“Hiking is a good way to improve your cardiovascular fitness, particularly if your route includes some hills, which will force your heart to work harder,” Julie Corliss writes in the Harvard Heart Letter. “Hiking on the slightly uneven surface of a trail also provides a natural way to engage the core muscles in your torso and to hone your balance skills.
“Yet another advantage … may be the restorative and stress-relieving powers of being in nature. [S]tudies hint that spending time in green space – nature preserves, woodlands, and even urban parks – may ease … stress levels.”
Brewington attests to that point.
“Hiking goes beyond the physical,” he says. “It’s nice to be in the wilderness and hear nature’s sounds. You can also see life as pioneers saw it.”
He describes getting off the Buffalo River Trail near Harrison, Arkansas, and finding homesteads and cemeteries nearly 200 years old, along with unexpected waterfalls.
“We found a stream off-trail in the Ouachita National Forest [straddling Arkansas and Oklahoma] that was like a painting – it was so breathtaking,” he says. “It’s healing for the body and soul and spirit to be in that moment.”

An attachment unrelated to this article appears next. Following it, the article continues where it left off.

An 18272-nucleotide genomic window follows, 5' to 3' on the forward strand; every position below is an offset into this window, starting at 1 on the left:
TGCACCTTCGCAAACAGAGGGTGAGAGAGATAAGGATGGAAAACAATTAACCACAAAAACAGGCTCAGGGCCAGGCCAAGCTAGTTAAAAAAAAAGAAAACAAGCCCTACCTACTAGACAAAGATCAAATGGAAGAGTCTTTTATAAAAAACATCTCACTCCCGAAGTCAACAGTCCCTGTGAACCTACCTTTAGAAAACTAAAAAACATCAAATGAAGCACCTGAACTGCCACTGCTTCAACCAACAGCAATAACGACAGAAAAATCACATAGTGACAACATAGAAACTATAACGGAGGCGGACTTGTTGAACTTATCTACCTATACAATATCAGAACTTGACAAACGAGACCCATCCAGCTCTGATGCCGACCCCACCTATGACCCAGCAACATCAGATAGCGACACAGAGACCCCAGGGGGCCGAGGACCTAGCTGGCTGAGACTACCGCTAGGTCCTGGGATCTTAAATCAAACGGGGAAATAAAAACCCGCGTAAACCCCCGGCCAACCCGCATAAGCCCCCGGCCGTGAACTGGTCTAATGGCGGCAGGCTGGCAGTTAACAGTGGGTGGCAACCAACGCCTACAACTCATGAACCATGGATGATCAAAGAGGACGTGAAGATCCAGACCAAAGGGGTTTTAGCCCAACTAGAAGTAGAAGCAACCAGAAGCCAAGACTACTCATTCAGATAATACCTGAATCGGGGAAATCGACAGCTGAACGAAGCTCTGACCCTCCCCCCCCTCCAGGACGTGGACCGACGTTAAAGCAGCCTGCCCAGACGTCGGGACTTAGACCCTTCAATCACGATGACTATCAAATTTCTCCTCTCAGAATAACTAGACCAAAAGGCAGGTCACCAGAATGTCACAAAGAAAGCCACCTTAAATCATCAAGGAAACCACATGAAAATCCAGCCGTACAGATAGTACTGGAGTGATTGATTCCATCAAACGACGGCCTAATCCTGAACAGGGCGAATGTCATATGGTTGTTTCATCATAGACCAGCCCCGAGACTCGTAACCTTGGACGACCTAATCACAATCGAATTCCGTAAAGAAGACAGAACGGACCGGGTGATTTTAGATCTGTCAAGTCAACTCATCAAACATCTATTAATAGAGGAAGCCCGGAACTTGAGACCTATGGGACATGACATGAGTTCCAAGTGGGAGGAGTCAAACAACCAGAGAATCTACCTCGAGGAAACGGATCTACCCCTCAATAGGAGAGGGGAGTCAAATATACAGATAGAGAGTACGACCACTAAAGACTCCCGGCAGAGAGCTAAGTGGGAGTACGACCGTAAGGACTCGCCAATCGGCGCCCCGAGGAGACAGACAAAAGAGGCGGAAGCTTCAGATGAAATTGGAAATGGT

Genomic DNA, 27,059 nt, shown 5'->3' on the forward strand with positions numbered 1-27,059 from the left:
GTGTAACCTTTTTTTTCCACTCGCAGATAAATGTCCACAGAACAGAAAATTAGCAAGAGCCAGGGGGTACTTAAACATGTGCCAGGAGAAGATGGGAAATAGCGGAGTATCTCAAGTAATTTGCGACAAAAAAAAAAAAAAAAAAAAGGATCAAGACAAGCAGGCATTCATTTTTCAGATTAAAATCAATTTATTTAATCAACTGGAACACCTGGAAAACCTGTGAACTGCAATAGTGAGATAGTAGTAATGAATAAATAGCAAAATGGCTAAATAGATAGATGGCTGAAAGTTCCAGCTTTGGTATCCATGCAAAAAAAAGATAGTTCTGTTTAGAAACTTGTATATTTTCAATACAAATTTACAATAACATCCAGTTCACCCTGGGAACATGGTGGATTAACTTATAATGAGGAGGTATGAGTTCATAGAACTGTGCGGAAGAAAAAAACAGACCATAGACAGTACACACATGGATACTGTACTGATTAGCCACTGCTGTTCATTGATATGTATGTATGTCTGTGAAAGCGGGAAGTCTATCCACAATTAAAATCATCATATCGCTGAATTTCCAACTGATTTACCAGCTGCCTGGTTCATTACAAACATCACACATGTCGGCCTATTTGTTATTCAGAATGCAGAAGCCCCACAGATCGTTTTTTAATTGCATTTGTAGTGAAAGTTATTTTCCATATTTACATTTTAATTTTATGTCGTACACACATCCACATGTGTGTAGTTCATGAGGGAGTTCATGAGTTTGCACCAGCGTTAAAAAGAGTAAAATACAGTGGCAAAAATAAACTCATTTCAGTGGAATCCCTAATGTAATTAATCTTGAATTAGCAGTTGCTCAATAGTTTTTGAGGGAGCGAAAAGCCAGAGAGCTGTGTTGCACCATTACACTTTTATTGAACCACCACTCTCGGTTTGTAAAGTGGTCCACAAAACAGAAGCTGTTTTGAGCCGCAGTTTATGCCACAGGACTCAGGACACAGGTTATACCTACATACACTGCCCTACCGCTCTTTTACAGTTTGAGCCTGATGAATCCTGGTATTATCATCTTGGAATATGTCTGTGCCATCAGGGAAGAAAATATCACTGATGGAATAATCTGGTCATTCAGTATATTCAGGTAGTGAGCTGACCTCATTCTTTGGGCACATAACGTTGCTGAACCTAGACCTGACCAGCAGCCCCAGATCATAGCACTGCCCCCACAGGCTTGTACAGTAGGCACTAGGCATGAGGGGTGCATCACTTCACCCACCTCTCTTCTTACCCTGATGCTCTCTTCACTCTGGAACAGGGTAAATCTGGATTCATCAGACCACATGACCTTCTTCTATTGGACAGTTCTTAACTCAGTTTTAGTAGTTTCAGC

Anyone can hike. The key is knowing your limits and location, experts say.
Hiking trails in all states are found at websites such as traillink.com and hikingproject.com. Before you begin, understand the rigor and length of the trail and where you will start and end.
If you are out of shape, work your up way from simple, relatively flat and short trails, and certainly don’t go off-trail. Glen Brewington at Backwoods in Tulsa leads hikes nearly every month that are under 6 miles. Most cities and all states have hiking clubs and meet-up groups that also bring in speakers.
Gaylon Cornsilk of Woodsman Trading Co. in The Village reminds that novice hikers should break in their shoes or boots before going out.
Once your fitness improves, increase the difficulty and length of trails. That can lead into hiking with a daypack or a full-fledged backpack for multiple days and nights in the wilderness.